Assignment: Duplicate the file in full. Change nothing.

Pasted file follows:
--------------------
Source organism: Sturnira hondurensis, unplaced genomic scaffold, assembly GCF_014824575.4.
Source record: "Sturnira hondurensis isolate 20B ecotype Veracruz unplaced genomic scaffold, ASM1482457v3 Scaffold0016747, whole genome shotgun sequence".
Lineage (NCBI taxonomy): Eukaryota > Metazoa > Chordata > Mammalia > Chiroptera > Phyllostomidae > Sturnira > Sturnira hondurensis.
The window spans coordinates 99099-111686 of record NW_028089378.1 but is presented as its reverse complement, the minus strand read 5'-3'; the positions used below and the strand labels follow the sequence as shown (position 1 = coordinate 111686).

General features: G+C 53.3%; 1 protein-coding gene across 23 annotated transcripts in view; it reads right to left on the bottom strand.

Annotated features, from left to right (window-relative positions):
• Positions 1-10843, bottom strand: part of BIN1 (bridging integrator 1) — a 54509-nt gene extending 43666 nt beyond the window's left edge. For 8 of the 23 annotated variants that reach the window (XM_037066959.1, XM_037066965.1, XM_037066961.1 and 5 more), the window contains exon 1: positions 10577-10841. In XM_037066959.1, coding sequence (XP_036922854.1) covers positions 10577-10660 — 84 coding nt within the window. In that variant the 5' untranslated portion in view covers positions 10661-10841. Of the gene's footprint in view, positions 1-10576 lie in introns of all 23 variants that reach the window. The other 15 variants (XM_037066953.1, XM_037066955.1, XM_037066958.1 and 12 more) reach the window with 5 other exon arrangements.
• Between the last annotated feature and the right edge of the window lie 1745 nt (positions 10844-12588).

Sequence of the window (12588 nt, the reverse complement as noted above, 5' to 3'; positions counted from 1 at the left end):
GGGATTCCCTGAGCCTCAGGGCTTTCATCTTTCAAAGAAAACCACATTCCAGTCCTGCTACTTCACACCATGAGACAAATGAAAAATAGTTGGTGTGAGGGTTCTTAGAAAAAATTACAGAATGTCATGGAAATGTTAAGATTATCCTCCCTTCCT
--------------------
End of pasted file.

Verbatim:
Source organism: Sturnira hondurensis, unplaced genomic scaffold, assembly GCF_014824575.4.
Source record: "Sturnira hondurensis isolate 20B ecotype Veracruz unplaced genomic scaffold, ASM1482457v3 Scaffold0016747, whole genome shotgun sequence".
Lineage (NCBI taxonomy): Eukaryota > Metazoa > Chordata > Mammalia > Chiroptera > Phyllostomidae > Sturnira > Sturnira hondurensis.
The window spans coordinates 99099-111686 of record NW_028089378.1 but is presented as its reverse complement, the minus strand read 5'-3'; the positions used below and the strand labels follow the sequence as shown (position 1 = coordinate 111686).

General features: G+C 53.3%; 1 protein-coding gene across 23 annotated transcripts in view; it reads right to left on the bottom strand.

Annotated features, from left to right (window-relative positions):
• Positions 1-10843, bottom strand: part of BIN1 (bridging integrator 1) — a 54509-nt gene extending 43666 nt beyond the window's left edge. For 8 of the 23 annotated variants that reach the window (XM_037066959.1, XM_037066965.1, XM_037066961.1 and 5 more), the window contains exon 1: positions 10577-10841. In XM_037066959.1, coding sequence (XP_036922854.1) covers positions 10577-10660 — 84 coding nt within the window. In that variant the 5' untranslated portion in view covers positions 10661-10841. Of the gene's footprint in view, positions 1-10576 lie in introns of all 23 variants that reach the window. The other 15 variants (XM_037066953.1, XM_037066955.1, XM_037066958.1 and 12 more) reach the window with 5 other exon arrangements.
• Between the last annotated feature and the right edge of the window lie 1745 nt (positions 10844-12588).

Sequence of the window (12588 nt, the reverse complement as noted above, 5' to 3'; positions counted from 1 at the left end):
GGGATTCCCTGAGCCTCAGGGCTTTCATCTTTCAAAGAAAACCACATTCCAGTCCTGCTACTTCACACCATGAGACAAATGAAAAATAGTTGGTGTGAGGGTTCTTAGAAAAAATTACAGAATGTCATGGAAATGTTAAGATTATCCTCCCTTCCT